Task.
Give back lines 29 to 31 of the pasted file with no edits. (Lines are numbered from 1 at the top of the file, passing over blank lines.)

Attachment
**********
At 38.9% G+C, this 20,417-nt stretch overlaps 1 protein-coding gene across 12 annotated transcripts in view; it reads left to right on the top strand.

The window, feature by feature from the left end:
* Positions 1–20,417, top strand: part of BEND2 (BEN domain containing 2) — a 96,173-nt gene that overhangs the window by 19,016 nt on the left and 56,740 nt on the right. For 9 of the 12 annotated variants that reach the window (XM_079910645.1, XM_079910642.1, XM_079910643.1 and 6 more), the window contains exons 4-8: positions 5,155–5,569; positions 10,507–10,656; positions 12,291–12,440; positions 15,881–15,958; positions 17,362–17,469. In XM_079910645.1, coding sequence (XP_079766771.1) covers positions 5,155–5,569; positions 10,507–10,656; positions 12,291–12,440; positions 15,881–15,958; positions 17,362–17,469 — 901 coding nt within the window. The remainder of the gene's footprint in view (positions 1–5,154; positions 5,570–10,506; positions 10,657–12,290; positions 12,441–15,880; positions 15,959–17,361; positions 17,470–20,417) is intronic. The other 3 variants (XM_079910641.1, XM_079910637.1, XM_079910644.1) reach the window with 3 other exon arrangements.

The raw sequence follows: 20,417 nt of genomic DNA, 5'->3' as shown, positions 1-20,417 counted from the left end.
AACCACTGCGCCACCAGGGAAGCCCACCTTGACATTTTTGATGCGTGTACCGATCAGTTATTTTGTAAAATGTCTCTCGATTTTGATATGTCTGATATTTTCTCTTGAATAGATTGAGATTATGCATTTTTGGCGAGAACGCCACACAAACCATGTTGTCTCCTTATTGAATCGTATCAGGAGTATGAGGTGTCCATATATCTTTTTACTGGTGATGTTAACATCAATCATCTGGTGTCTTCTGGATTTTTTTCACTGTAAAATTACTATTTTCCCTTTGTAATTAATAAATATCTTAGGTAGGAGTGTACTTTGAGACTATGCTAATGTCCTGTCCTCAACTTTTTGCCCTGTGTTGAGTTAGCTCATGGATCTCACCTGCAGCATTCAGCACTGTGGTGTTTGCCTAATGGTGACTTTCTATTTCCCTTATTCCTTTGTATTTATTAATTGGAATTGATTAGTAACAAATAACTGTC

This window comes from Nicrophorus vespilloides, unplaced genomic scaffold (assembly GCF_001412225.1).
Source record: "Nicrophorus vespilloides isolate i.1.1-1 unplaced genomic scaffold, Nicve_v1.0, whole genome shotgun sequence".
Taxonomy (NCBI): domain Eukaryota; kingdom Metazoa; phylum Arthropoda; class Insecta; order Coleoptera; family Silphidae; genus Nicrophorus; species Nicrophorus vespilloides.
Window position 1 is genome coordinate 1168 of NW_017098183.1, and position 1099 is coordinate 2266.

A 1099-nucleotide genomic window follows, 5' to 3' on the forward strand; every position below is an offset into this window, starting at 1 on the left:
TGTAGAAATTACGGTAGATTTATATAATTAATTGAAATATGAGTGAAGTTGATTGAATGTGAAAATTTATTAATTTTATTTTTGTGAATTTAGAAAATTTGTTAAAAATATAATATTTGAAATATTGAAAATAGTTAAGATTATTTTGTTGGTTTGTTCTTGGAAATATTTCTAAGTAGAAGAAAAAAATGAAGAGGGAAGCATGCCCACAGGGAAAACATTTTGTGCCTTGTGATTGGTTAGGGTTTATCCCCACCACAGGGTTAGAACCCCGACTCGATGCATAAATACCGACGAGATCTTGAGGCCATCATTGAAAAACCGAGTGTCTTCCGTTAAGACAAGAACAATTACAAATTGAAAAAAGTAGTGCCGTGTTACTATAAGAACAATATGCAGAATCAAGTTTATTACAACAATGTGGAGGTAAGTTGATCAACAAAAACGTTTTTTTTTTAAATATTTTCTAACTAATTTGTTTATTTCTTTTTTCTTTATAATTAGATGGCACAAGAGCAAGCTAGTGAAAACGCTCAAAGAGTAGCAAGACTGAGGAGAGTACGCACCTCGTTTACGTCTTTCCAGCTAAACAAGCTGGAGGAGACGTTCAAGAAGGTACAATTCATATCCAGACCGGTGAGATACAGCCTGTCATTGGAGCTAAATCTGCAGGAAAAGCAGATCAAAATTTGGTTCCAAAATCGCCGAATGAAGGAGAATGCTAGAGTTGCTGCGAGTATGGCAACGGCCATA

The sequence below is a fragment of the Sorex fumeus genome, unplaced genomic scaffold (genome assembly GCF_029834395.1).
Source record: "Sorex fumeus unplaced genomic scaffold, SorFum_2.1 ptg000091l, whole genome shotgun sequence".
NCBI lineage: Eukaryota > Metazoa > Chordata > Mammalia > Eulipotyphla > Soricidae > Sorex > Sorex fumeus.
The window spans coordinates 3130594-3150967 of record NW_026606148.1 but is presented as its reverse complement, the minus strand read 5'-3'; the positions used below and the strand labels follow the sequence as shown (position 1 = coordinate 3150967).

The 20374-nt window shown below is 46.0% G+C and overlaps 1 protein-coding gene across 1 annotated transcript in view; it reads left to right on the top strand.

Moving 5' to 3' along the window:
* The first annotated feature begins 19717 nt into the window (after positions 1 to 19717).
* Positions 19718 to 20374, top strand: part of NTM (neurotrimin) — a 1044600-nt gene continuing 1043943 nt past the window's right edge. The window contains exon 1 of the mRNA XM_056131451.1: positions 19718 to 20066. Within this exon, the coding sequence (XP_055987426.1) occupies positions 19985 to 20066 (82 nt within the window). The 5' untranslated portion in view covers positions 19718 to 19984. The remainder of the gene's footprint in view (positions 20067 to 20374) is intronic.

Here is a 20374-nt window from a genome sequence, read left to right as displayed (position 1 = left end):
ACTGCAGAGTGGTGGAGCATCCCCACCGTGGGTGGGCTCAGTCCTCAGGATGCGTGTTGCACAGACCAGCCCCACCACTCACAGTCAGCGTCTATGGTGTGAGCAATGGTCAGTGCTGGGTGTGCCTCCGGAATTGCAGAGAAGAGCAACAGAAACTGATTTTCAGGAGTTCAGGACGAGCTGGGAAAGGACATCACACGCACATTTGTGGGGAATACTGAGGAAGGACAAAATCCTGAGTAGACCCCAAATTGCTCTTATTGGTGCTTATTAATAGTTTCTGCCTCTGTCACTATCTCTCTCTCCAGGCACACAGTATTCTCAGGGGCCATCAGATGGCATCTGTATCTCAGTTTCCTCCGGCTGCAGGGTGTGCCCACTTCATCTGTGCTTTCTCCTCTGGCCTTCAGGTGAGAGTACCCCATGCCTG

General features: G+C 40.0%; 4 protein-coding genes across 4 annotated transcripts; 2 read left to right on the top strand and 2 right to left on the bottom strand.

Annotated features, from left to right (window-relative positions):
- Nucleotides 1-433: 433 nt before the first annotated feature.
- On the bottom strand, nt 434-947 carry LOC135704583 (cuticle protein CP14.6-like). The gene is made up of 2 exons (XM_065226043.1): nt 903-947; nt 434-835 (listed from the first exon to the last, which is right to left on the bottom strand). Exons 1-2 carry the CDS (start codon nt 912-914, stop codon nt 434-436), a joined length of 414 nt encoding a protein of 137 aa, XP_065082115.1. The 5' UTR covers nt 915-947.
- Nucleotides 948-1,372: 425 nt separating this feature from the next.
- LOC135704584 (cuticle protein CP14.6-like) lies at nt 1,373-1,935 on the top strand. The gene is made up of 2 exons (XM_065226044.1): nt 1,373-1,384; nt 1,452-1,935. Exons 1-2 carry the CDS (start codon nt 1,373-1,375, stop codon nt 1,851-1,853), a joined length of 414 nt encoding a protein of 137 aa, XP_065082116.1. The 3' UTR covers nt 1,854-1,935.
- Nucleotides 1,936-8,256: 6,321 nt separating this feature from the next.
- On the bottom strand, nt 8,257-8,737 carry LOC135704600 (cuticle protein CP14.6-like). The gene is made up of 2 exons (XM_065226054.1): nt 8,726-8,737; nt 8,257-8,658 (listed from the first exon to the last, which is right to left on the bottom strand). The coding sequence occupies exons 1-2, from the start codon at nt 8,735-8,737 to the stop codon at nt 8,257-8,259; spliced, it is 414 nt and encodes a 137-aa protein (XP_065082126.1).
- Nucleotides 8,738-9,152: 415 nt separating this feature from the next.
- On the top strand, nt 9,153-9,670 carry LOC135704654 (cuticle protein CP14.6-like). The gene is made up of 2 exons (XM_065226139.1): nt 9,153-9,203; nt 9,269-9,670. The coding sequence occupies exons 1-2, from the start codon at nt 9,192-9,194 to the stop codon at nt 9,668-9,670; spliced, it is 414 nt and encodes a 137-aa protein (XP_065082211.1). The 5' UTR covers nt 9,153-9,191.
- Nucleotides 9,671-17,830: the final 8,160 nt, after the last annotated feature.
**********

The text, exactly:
- On the bottom strand, nt 8,257-8,737 carry LOC135704600 (cuticle protein CP14.6-like). The gene is made up of 2 exons (XM_065226054.1): nt 8,726-8,737; nt 8,257-8,658 (listed from the first exon to the last, which is right to left on the bottom strand). The coding sequence occupies exons 1-2, from the start codon at nt 8,735-8,737 to the stop codon at nt 8,257-8,259; spliced, it is 414 nt and encodes a 137-aa protein (XP_065082126.1).
- Nucleotides 8,738-9,152: 415 nt separating this feature from the next.
- On the top strand, nt 9,153-9,670 carry LOC135704654 (cuticle protein CP14.6-like). The gene is made up of 2 exons (XM_065226139.1): nt 9,153-9,203; nt 9,269-9,670. The coding sequence occupies exons 1-2, from the start codon at nt 9,192-9,194 to the stop codon at nt 9,668-9,670; spliced, it is 414 nt and encodes a 137-aa protein (XP_065082211.1). The 5' UTR covers nt 9,153-9,191.